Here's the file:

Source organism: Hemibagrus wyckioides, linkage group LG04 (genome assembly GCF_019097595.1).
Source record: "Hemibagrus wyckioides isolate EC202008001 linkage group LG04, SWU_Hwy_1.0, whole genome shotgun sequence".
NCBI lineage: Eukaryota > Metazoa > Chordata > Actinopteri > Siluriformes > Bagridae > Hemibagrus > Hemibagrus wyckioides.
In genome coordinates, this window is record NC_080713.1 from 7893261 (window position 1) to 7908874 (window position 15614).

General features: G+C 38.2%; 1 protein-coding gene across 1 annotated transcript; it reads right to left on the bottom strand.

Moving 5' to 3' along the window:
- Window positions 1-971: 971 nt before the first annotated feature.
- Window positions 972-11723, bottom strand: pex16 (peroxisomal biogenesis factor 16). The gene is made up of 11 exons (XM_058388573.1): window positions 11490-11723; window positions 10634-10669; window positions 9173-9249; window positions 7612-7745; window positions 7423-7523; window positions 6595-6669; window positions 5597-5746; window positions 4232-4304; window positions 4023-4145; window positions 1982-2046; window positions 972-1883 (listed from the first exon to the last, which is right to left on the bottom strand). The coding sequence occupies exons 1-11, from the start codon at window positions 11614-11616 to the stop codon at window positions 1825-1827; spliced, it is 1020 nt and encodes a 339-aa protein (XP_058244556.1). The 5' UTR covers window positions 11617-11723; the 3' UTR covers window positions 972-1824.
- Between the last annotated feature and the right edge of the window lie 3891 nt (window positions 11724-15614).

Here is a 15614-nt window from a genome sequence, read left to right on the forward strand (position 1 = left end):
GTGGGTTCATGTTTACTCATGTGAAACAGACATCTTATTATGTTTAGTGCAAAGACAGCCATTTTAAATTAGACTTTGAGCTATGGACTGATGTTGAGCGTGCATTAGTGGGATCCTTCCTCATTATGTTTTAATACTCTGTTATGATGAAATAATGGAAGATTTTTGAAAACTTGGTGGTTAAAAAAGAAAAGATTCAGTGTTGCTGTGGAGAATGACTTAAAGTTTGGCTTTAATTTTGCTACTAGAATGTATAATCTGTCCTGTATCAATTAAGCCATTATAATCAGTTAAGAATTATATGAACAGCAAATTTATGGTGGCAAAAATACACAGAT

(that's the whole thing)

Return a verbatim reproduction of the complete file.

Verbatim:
Source organism: Hemibagrus wyckioides, linkage group LG04 (genome assembly GCF_019097595.1).
Source record: "Hemibagrus wyckioides isolate EC202008001 linkage group LG04, SWU_Hwy_1.0, whole genome shotgun sequence".
NCBI lineage: Eukaryota > Metazoa > Chordata > Actinopteri > Siluriformes > Bagridae > Hemibagrus > Hemibagrus wyckioides.
In genome coordinates, this window is record NC_080713.1 from 7893261 (window position 1) to 7908874 (window position 15614).

General features: G+C 38.2%; 1 protein-coding gene across 1 annotated transcript; it reads right to left on the bottom strand.

Moving 5' to 3' along the window:
- Window positions 1-971: 971 nt before the first annotated feature.
- Window positions 972-11723, bottom strand: pex16 (peroxisomal biogenesis factor 16). The gene is made up of 11 exons (XM_058388573.1): window positions 11490-11723; window positions 10634-10669; window positions 9173-9249; window positions 7612-7745; window positions 7423-7523; window positions 6595-6669; window positions 5597-5746; window positions 4232-4304; window positions 4023-4145; window positions 1982-2046; window positions 972-1883 (listed from the first exon to the last, which is right to left on the bottom strand). The coding sequence occupies exons 1-11, from the start codon at window positions 11614-11616 to the stop codon at window positions 1825-1827; spliced, it is 1020 nt and encodes a 339-aa protein (XP_058244556.1). The 5' UTR covers window positions 11617-11723; the 3' UTR covers window positions 972-1824.
- Between the last annotated feature and the right edge of the window lie 3891 nt (window positions 11724-15614).

Here is a 15614-nt window from a genome sequence, read left to right on the forward strand (position 1 = left end):
GTGGGTTCATGTTTACTCATGTGAAACAGACATCTTATTATGTTTAGTGCAAAGACAGCCATTTTAAATTAGACTTTGAGCTATGGACTGATGTTGAGCGTGCATTAGTGGGATCCTTCCTCATTATGTTTTAATACTCTGTTATGATGAAATAATGGAAGATTTTTGAAAACTTGGTGGTTAAAAAAGAAAAGATTCAGTGTTGCTGTGGAGAATGACTTAAAGTTTGGCTTTAATTTTGCTACTAGAATGTATAATCTGTCCTGTATCAATTAAGCCATTATAATCAGTTAAGAATTATATGAACAGCAAATTTATGGTGGCAAAAATACACAGAT